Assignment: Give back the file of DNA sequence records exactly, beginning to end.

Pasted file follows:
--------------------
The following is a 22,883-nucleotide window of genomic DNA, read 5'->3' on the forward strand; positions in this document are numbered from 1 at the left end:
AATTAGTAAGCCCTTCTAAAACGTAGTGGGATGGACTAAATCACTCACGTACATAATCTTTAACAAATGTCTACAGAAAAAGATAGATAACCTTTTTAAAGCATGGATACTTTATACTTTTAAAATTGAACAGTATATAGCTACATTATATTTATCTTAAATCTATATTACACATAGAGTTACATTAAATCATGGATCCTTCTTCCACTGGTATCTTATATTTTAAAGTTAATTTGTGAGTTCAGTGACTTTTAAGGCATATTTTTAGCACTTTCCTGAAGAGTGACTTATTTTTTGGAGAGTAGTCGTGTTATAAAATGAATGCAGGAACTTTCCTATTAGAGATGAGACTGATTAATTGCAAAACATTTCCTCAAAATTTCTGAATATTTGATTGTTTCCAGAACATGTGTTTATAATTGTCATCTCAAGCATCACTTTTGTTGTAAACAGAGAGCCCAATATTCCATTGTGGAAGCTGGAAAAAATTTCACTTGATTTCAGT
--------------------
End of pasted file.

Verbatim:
The following is a 22,883-nucleotide window of genomic DNA, read 5'->3' on the forward strand; positions in this document are numbered from 1 at the left end:
AATTAGTAAGCCCTTCTAAAACGTAGTGGGATGGACTAAATCACTCACGTACATAATCTTTAACAAATGTCTACAGAAAAAGATAGATAACCTTTTTAAAGCATGGATACTTTATACTTTTAAAATTGAACAGTATATAGCTACATTATATTTATCTTAAATCTATATTACACATAGAGTTACATTAAATCATGGATCCTTCTTCCACTGGTATCTTATATTTTAAAGTTAATTTGTGAGTTCAGTGACTTTTAAGGCATATTTTTAGCACTTTCCTGAAGAGTGACTTATTTTTTGGAGAGTAGTCGTGTTATAAAATGAATGCAGGAACTTTCCTATTAGAGATGAGACTGATTAATTGCAAAACATTTCCTCAAAATTTCTGAATATTTGATTGTTTCCAGAACATGTGTTTATAATTGTCATCTCAAGCATCACTTTTGTTGTAAACAGAGAGCCCAATATTCCATTGTGGAAGCTGGAAAAAATTTCACTTGATTTCAGT